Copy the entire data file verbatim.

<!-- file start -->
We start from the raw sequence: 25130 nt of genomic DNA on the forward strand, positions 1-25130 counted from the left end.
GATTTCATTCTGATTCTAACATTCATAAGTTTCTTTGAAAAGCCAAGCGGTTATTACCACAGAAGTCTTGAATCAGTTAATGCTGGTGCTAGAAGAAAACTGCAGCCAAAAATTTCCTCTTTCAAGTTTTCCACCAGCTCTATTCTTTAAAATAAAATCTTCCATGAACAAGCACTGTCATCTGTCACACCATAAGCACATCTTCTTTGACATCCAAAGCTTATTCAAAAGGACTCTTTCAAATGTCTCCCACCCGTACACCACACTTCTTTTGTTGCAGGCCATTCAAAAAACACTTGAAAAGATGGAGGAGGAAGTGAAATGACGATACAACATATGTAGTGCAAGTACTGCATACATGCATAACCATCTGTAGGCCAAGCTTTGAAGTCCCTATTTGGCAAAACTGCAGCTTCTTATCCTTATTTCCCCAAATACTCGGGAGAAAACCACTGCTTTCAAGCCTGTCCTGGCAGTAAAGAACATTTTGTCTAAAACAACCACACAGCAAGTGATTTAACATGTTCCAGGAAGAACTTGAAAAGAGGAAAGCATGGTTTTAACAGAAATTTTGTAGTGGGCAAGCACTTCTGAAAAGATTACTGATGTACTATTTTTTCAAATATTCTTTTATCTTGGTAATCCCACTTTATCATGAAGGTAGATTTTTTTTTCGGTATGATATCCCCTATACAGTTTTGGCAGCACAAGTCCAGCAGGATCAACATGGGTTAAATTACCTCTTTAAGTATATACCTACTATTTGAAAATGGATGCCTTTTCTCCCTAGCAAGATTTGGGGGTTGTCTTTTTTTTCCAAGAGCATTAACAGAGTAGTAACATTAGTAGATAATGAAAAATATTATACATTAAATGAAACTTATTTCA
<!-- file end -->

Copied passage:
We start from the raw sequence: 25130 nt of genomic DNA on the forward strand, positions 1-25130 counted from the left end.
GATTTCATTCTGATTCTAACATTCATAAGTTTCTTTGAAAAGCCAAGCGGTTATTACCACAGAAGTCTTGAATCAGTTAATGCTGGTGCTAGAAGAAAACTGCAGCCAAAAATTTCCTCTTTCAAGTTTTCCACCAGCTCTATTCTTTAAAATAAAATCTTCCATGAACAAGCACTGTCATCTGTCACACCATAAGCACATCTTCTTTGACATCCAAAGCTTATTCAAAAGGACTCTTTCAAATGTCTCCCACCCGTACACCACACTTCTTTTGTTGCAGGCCATTCAAAAAACACTTGAAAAGATGGAGGAGGAAGTGAAATGACGATACAACATATGTAGTGCAAGTACTGCATACATGCATAACCATCTGTAGGCCAAGCTTTGAAGTCCCTATTTGGCAAAACTGCAGCTTCTTATCCTTATTTCCCCAAATACTCGGGAGAAAACCACTGCTTTCAAGCCTGTCCTGGCAGTAAAGAACATTTTGTCTAAAACAACCACACAGCAAGTGATTTAACATGTTCCAGGAAGAACTTGAAAAGAGGAAAGCATGGTTTTAACAGAAATTTTGTAGTGGGCAAGCACTTCTGAAAAGATTACTGATGTACTATTTTTTCAAATATTCTTTTATCTTGGTAATCCCACTTTATCATGAAGGTAGATTTTTTTTTCGGTATGATATCCCCTATACAGTTTTGGCAGCACAAGTCCAGCAGGATCAACATGGGTTAAATTACCTCTTTAAGTATATACCTACTATTTGAAAATGGATGCCTTTTCTCCCTAGCAAGATTTGGGGGTTGTCTTTTTTTTCCAAGAGCATTAACAGAGTAGTAACATTAGTAGATAATGAAAAATATTATACATTAAATGAAACTTATTTCA